Retail sales were unexpectedly strong in the last quarter of 2011.
In dollar terms sales rose 2 per cent from the September quarter, the fourth consecutive quarter of strong growth, Statistics New Zealand said.
Core sales, which exclude car yards and petrol stations, rose 2.3 per cent seasonally adjusted, driven by supermarkets and grocery stores, food and beverage services, department stores, and electrical and electronic goods stores. Compared with the same period in 2010 sales overall were up 6.6 per cent and 7.5 per cent higher in the core sector.
When adjusted for price changes - mainly falls - real sales were up 2.2 per cent overall, following a 2.4 per cent increase in the September quarter, and up 2.9 per cent for core retailing, the largest increase since that statistical series began in 1995.
The figures were stronger than economists had expected or than electronic card transactions - which declined in both November and December - had foreshadowed.
Just over half the quarter's increase in sales was among food, drink and hospitality providers. These had also recorded strong gains in the September quarter and in both periods were much stronger than had been indicated by the electronic card data. Economists see that as indicating a boost from Rugby World Cup visitors, and a higher than usual proportion of cash transactions.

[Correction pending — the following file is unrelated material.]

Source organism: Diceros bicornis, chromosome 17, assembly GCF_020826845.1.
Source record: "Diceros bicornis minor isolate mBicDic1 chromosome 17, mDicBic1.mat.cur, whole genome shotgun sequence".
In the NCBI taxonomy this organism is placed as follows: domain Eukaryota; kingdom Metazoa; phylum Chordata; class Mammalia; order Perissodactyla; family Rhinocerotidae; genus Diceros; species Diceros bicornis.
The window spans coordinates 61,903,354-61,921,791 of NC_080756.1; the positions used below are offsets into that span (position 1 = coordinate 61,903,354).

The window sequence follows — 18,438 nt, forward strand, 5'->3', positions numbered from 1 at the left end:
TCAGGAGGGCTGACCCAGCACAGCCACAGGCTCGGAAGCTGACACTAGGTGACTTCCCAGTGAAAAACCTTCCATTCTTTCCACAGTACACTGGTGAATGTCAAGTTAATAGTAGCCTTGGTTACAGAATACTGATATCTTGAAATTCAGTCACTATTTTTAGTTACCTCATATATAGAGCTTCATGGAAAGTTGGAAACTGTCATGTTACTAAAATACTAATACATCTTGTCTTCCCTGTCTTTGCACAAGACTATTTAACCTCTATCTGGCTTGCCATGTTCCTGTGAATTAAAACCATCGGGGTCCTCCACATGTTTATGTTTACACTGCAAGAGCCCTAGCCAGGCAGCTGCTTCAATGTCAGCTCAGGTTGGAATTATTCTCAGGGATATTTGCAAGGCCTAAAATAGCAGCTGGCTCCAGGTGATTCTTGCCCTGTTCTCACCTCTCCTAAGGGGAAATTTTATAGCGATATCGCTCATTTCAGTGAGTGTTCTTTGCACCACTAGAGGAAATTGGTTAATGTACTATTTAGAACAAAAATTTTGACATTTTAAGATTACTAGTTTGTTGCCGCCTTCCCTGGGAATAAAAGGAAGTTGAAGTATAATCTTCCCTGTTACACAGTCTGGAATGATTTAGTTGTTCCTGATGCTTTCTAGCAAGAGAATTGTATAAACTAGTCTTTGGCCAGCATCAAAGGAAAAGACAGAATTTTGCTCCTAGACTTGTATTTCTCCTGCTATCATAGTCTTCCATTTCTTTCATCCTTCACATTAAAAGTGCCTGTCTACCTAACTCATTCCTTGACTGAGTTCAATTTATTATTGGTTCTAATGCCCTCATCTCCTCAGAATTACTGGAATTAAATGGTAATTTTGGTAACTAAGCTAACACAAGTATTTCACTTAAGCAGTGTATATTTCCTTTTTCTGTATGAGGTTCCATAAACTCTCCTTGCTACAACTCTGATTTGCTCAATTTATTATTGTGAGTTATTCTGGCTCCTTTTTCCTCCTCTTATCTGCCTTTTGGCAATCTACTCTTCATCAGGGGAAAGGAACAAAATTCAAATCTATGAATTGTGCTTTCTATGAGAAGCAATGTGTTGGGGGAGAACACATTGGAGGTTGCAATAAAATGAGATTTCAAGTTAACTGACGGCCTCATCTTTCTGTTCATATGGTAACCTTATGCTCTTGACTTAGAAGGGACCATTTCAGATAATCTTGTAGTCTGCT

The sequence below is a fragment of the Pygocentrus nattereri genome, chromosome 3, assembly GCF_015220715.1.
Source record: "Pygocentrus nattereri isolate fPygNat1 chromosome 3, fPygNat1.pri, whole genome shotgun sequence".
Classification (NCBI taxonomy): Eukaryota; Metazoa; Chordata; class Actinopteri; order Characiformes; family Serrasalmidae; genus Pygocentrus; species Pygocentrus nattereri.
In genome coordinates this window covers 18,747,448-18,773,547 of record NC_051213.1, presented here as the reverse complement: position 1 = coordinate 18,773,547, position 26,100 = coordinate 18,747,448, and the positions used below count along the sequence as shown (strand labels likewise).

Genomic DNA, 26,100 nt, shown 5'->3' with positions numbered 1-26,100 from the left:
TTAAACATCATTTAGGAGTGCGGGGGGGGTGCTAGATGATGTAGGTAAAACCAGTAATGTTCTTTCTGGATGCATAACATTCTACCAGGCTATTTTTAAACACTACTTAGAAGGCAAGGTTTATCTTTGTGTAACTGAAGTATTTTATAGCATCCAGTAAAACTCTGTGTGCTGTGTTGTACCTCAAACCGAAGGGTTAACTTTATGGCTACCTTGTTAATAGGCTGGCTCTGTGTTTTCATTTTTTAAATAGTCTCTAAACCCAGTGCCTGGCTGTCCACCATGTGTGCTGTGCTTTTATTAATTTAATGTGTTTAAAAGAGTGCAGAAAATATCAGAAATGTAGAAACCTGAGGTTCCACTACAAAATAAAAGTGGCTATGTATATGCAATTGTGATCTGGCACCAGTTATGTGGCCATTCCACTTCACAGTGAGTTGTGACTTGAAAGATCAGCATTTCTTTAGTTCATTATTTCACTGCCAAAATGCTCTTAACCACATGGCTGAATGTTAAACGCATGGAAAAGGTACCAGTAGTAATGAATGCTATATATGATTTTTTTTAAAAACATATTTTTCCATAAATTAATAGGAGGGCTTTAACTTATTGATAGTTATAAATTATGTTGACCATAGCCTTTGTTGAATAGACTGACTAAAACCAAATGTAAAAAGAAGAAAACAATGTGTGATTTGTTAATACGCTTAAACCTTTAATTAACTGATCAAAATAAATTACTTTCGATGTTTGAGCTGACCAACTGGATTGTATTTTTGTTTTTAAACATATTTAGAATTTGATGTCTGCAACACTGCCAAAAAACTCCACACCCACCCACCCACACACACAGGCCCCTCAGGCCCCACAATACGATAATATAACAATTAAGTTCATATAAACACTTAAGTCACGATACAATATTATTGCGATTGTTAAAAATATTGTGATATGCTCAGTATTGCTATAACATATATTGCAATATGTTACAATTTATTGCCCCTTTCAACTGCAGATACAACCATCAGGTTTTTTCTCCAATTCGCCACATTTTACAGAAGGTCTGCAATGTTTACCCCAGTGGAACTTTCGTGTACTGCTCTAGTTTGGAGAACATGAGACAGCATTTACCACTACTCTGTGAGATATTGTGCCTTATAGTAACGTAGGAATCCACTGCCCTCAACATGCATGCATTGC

"However, unlike in the September quarter, there were also strong gains in the durable goods categories," Westpac economist Michael Gordon said.
Electronic goods were up 10.1 per cent in real terms, with firms citing smartphone sales in particular, while furniture was up 7.6 per cent, department stores up 7.2 per cent and hardware and building supplies up 2.5 per cent.
"In most of these cases, volume growth was helped by falling prices, particularly a 3 per cent drop for electronics, partly due to the lagged effect of the New Zealand dollar's gains through last year," Gordon said.
Bank of New Zealand economist Craig Ebert said international forces had had a strong role in delivering higher sales volumes, "whether Queensland's weather in respect to food, the plunging price of electronic goods and technology globally, or the overall strength in the New Zealand dollar".
It was the other side of the coin of the consumers price index falling 0.3 per cent in the quarter.
"It's not as though real demand is weak and needs to be maintained by discounting. Not with annual growth in the region of 6 to 8 per cent."
Ebert expects sales volumes to fall by around 0.5 per cent in the current quarter as the World Cup impact drops out of the figures.
"However, unless there is a massive correction, we're left with a level of real retail spending that far exceeds what all and sundry seemed to be expecting not so long ago."
ASB economist Daniel Smith said the continued recovery in retail spending was very encouraging, particularly as the sector had borne the brunt of the recession.
"The continued recovery in the labour market should underpin an improvement in consumer confidence. We expect this will flow through to a continued recovery in household spending over 2012, albeit at a more gradual pace."